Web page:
FIA World Endurance Championship‘s official fuel supplier TotalEnergies will debut its 100% renewable fuel at this weekend’s 1,000 Miles of Sebring.
Making their first stance in eco-friendly racing, the entire WEC field will run Excellium Racing 100. The biofuel is created without using any oil, but instead recycled residual biomass from the wine industry, showing that it is possible to create biofuels without using up more natural resources like plants. The greenhouse gas emissions savings of Excellium is at least 65% when compared to traditional fossil fuels, meeting the requirements of the FIA, car manufacturers and European directive on renewable energies.
TotalEnergies has been working on this biofuel for eighteen months to create this formula of wine residues, ETBE (Ethyl Tertiary Butyl Ether) – itself a 100% renewable component – and a pack of additives from Excellium technology. The application of this 100% renewable fuel in a race series is a huge step in the right direction for eco-friendly racing and the ability to keep motorsport going whilst also doing its part to protect the planet.
“We are particularly proud to introduce this 100% renewable fuel in competition,” Pierre-Gautier Caloni, Vice President of TotalEnergies’ motorsport division said. “It is a major milestone in the partnership between TotalEnergies and the Automobile Club de L’Ouest, whose strategy of promoting sustainable development is in line with our Company’s ambition to achieve carbon neutrality by 2050, together with society.”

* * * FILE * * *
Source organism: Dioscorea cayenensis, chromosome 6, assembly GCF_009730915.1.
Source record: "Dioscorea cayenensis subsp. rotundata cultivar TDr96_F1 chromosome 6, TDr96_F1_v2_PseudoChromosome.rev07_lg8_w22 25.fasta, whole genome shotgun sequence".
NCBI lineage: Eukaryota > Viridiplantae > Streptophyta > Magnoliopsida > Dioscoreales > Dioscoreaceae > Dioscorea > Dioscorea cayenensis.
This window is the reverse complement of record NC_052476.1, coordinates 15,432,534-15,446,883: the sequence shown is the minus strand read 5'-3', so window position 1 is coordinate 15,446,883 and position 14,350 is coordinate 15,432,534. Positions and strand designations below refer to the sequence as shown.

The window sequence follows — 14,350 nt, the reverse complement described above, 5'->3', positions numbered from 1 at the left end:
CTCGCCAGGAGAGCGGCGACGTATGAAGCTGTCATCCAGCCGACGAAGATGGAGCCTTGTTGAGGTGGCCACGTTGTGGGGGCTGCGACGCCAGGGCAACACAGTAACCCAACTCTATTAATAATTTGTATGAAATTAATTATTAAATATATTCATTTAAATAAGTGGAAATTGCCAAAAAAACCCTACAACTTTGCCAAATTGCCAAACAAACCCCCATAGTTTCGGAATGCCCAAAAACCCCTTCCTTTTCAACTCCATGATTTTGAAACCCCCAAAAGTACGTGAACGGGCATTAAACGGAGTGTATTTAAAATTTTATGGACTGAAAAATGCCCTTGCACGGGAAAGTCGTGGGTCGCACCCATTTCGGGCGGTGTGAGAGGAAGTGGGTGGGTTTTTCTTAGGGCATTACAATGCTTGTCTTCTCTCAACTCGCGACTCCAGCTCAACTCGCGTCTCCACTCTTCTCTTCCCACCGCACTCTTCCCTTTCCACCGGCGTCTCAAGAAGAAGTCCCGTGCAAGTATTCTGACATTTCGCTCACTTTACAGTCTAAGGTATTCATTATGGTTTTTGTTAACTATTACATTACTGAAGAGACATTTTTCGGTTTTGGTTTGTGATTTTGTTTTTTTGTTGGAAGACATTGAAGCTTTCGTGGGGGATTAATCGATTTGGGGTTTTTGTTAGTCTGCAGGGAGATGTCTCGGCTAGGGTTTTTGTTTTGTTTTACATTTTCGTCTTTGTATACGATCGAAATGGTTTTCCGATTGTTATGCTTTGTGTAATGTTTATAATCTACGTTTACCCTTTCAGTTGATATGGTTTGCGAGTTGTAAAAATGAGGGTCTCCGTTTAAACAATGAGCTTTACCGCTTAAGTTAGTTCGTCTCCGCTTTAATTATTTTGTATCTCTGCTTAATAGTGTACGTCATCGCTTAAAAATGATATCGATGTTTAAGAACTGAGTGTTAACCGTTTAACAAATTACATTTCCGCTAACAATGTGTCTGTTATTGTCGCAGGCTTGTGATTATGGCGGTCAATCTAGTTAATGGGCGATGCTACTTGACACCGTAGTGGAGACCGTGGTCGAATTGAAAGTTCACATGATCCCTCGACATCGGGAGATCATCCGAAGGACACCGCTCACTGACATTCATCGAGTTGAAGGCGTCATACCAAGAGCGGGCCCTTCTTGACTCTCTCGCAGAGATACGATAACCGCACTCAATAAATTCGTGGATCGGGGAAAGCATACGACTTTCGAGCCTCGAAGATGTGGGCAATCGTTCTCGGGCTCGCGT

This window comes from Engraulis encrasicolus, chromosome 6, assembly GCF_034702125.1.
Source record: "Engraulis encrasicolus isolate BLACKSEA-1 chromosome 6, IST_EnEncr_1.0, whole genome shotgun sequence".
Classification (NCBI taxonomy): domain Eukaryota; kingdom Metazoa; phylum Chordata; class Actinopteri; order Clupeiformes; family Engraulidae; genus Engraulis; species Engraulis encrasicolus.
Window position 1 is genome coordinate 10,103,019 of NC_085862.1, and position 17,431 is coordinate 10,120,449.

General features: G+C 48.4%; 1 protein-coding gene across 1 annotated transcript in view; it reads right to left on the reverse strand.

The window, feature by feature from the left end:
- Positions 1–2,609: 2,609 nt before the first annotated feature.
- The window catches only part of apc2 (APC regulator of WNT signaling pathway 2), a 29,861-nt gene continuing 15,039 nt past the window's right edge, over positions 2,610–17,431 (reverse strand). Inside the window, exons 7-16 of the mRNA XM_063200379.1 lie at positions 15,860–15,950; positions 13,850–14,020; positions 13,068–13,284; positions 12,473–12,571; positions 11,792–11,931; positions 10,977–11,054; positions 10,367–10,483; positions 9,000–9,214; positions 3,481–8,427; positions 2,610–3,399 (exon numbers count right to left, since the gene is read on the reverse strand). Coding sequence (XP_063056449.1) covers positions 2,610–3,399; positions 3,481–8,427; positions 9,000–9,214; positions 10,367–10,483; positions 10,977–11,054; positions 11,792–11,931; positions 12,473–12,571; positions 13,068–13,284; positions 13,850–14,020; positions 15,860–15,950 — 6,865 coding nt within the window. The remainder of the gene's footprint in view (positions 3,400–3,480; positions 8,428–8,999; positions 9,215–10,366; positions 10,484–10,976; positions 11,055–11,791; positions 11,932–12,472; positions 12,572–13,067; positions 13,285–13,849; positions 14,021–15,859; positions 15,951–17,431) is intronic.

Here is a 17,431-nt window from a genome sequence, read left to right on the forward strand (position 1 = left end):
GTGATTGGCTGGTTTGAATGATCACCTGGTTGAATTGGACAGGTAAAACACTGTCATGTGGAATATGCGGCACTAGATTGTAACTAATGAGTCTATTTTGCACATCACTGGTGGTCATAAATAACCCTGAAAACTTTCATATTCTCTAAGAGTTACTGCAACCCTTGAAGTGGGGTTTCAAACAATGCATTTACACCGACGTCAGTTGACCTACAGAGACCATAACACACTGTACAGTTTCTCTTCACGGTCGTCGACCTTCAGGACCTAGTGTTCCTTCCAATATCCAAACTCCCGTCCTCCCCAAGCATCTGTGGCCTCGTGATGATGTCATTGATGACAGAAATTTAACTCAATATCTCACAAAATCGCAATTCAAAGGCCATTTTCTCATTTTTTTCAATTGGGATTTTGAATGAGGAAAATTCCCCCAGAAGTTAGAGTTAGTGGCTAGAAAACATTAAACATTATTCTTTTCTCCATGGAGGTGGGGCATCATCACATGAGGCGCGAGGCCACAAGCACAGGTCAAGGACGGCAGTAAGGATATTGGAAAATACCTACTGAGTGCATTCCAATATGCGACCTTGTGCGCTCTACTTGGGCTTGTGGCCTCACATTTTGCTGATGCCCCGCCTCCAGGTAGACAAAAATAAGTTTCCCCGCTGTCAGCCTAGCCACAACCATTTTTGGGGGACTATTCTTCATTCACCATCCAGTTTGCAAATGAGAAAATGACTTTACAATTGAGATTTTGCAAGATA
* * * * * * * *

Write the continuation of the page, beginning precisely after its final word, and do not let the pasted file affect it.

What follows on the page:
Frédéric Lequien, CEO of the WEC added: “We are delighted to be the first global motorsport championship in which every competitor will run on 100% renewable fuel. The new Excellium Racing 100 fuel from TotalEnergies will significantly reduce the carbon footprint of our series and our partnership with TotalEnergies allows us to be a pioneer in this field.”
It is not predicted for the change in fuel to be detected or have any impact on the racing this weekend. If this is the case, more race series will have to increase their attention to this field, because if sports cars can race for 24 hours using this fuel at the 24 Hours of Le Mans, they should have no issues using a similar solution in their race series.